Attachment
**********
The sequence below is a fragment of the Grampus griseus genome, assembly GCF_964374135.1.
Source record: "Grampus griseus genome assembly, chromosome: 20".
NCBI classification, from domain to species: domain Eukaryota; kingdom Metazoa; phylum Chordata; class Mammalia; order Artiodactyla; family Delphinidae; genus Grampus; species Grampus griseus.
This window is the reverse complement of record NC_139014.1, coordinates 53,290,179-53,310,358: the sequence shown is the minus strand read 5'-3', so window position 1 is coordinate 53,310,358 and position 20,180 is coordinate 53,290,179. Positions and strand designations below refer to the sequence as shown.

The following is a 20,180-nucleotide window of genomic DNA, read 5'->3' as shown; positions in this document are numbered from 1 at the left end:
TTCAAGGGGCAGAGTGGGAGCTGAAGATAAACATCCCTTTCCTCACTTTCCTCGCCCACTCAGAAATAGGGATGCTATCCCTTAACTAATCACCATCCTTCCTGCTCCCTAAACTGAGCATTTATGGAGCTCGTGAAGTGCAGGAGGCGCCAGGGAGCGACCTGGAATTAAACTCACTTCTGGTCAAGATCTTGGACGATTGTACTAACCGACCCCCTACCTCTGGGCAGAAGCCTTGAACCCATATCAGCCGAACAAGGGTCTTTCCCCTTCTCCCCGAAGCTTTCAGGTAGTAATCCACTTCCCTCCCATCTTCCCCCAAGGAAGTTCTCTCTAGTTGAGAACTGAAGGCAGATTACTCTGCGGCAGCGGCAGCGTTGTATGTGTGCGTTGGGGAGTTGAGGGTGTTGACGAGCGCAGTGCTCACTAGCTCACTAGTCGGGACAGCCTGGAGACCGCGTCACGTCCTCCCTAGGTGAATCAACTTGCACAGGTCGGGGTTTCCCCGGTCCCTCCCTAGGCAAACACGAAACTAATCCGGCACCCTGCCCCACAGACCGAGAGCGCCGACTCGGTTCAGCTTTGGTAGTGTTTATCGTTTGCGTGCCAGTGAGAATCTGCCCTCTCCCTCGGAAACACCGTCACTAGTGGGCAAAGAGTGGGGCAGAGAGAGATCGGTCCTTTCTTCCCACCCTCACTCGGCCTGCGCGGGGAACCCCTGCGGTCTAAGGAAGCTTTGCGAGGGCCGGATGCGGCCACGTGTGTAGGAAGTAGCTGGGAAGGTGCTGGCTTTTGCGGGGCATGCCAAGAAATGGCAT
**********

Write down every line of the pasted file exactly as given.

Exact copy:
The sequence below is a fragment of the Grampus griseus genome, assembly GCF_964374135.1.
Source record: "Grampus griseus genome assembly, chromosome: 20".
NCBI classification, from domain to species: domain Eukaryota; kingdom Metazoa; phylum Chordata; class Mammalia; order Artiodactyla; family Delphinidae; genus Grampus; species Grampus griseus.
This window is the reverse complement of record NC_139014.1, coordinates 53,290,179-53,310,358: the sequence shown is the minus strand read 5'-3', so window position 1 is coordinate 53,310,358 and position 20,180 is coordinate 53,290,179. Positions and strand designations below refer to the sequence as shown.

The following is a 20,180-nucleotide window of genomic DNA, read 5'->3' as shown; positions in this document are numbered from 1 at the left end:
TTCAAGGGGCAGAGTGGGAGCTGAAGATAAACATCCCTTTCCTCACTTTCCTCGCCCACTCAGAAATAGGGATGCTATCCCTTAACTAATCACCATCCTTCCTGCTCCCTAAACTGAGCATTTATGGAGCTCGTGAAGTGCAGGAGGCGCCAGGGAGCGACCTGGAATTAAACTCACTTCTGGTCAAGATCTTGGACGATTGTACTAACCGACCCCCTACCTCTGGGCAGAAGCCTTGAACCCATATCAGCCGAACAAGGGTCTTTCCCCTTCTCCCCGAAGCTTTCAGGTAGTAATCCACTTCCCTCCCATCTTCCCCCAAGGAAGTTCTCTCTAGTTGAGAACTGAAGGCAGATTACTCTGCGGCAGCGGCAGCGTTGTATGTGTGCGTTGGGGAGTTGAGGGTGTTGACGAGCGCAGTGCTCACTAGCTCACTAGTCGGGACAGCCTGGAGACCGCGTCACGTCCTCCCTAGGTGAATCAACTTGCACAGGTCGGGGTTTCCCCGGTCCCTCCCTAGGCAAACACGAAACTAATCCGGCACCCTGCCCCACAGACCGAGAGCGCCGACTCGGTTCAGCTTTGGTAGTGTTTATCGTTTGCGTGCCAGTGAGAATCTGCCCTCTCCCTCGGAAACACCGTCACTAGTGGGCAAAGAGTGGGGCAGAGAGAGATCGGTCCTTTCTTCCCACCCTCACTCGGCCTGCGCGGGGAACCCCTGCGGTCTAAGGAAGCTTTGCGAGGGCCGGATGCGGCCACGTGTGTAGGAAGTAGCTGGGAAGGTGCTGGCTTTTGCGGGGCATGCCAAGAAATGGCAT